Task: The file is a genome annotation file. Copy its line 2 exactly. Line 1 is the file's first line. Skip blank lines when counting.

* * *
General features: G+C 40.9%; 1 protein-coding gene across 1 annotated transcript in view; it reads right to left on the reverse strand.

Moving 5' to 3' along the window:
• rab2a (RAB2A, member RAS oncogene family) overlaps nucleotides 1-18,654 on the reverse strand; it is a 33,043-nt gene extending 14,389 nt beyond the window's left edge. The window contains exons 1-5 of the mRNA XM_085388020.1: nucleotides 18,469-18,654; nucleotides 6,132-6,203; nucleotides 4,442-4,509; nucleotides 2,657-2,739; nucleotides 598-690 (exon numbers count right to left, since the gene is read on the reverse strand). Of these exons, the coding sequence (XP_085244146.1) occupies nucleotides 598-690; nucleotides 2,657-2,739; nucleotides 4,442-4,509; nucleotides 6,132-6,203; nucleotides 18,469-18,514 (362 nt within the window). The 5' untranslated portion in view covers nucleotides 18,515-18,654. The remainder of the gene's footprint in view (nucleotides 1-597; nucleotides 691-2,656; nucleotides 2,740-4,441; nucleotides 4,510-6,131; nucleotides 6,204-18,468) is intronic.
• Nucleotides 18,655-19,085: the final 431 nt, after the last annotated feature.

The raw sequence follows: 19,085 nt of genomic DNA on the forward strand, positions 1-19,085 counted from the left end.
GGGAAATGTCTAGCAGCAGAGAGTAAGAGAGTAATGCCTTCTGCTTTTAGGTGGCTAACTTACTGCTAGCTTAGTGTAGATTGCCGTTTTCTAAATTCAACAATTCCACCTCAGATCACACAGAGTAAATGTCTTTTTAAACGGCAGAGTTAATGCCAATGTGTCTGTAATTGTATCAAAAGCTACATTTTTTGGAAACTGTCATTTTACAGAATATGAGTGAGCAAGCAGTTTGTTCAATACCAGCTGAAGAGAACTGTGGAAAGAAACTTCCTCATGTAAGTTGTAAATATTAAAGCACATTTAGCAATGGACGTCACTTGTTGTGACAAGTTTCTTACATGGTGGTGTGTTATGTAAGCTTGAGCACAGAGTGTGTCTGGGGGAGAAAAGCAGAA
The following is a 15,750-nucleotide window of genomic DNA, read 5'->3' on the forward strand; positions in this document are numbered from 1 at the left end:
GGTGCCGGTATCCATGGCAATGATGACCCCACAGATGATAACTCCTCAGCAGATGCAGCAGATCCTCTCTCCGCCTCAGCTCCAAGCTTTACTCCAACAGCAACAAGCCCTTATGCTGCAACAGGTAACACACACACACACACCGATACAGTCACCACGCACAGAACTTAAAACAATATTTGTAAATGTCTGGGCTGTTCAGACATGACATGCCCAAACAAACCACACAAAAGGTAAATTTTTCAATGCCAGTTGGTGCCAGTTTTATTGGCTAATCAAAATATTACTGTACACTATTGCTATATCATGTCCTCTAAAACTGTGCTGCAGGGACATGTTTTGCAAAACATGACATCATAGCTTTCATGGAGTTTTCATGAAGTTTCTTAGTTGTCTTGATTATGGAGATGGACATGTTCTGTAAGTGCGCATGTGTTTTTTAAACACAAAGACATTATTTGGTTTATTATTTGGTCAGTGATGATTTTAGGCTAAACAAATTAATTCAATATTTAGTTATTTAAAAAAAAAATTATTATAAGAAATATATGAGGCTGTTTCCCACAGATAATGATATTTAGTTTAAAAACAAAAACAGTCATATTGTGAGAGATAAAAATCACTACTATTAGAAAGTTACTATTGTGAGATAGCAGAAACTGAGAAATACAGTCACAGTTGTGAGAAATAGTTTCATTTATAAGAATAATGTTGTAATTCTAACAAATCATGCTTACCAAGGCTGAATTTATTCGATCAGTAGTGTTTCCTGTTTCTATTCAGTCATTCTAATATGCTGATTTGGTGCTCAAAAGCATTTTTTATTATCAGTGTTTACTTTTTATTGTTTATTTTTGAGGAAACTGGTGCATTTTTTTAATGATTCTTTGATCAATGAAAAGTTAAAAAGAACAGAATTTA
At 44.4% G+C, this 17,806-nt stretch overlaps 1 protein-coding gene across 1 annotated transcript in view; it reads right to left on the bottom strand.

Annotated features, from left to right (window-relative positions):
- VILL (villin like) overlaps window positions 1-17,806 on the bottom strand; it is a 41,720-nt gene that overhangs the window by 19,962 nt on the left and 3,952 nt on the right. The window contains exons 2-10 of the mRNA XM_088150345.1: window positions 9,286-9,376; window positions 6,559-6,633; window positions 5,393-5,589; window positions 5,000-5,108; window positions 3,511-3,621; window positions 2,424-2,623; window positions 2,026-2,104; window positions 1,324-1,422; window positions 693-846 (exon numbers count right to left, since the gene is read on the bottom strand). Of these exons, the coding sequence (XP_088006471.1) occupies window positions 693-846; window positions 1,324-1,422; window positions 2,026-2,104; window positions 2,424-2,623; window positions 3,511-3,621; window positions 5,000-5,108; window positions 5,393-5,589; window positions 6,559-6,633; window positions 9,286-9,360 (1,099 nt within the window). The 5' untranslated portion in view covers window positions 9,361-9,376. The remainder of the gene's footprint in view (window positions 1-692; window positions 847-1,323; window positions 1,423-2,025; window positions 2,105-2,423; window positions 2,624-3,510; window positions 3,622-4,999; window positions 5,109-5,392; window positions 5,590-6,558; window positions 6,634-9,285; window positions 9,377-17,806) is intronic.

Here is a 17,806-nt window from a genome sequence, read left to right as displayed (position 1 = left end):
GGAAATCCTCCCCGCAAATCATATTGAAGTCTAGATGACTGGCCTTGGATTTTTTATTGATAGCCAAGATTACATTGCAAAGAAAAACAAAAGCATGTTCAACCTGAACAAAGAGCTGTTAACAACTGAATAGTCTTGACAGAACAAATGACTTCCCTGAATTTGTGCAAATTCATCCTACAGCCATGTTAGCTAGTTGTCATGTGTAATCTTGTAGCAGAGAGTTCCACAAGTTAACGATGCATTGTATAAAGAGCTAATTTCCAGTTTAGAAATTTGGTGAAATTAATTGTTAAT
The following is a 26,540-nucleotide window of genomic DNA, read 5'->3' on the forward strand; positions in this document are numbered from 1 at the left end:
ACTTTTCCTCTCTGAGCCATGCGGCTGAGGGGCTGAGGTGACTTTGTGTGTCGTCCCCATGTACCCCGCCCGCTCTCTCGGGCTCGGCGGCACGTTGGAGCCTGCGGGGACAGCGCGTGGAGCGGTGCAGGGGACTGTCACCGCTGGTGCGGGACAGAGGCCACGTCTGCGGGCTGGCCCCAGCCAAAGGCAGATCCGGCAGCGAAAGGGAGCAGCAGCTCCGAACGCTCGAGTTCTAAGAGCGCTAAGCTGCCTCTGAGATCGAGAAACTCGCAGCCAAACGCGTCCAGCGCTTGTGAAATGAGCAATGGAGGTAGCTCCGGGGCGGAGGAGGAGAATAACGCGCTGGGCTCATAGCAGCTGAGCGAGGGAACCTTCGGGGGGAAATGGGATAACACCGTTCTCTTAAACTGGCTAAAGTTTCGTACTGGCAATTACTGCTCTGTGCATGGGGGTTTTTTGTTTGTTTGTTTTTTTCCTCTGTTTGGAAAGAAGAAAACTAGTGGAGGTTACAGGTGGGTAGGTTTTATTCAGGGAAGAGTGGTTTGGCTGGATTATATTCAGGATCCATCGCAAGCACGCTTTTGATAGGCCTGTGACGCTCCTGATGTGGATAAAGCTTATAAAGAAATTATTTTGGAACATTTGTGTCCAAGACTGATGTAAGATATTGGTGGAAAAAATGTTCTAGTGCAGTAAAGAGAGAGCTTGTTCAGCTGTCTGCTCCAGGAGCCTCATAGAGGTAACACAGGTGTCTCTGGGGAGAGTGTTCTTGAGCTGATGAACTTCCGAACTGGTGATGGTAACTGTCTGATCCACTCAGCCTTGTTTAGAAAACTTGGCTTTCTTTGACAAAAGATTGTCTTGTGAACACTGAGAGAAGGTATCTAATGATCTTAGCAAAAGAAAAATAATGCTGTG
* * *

Moving 5' to 3' along the window: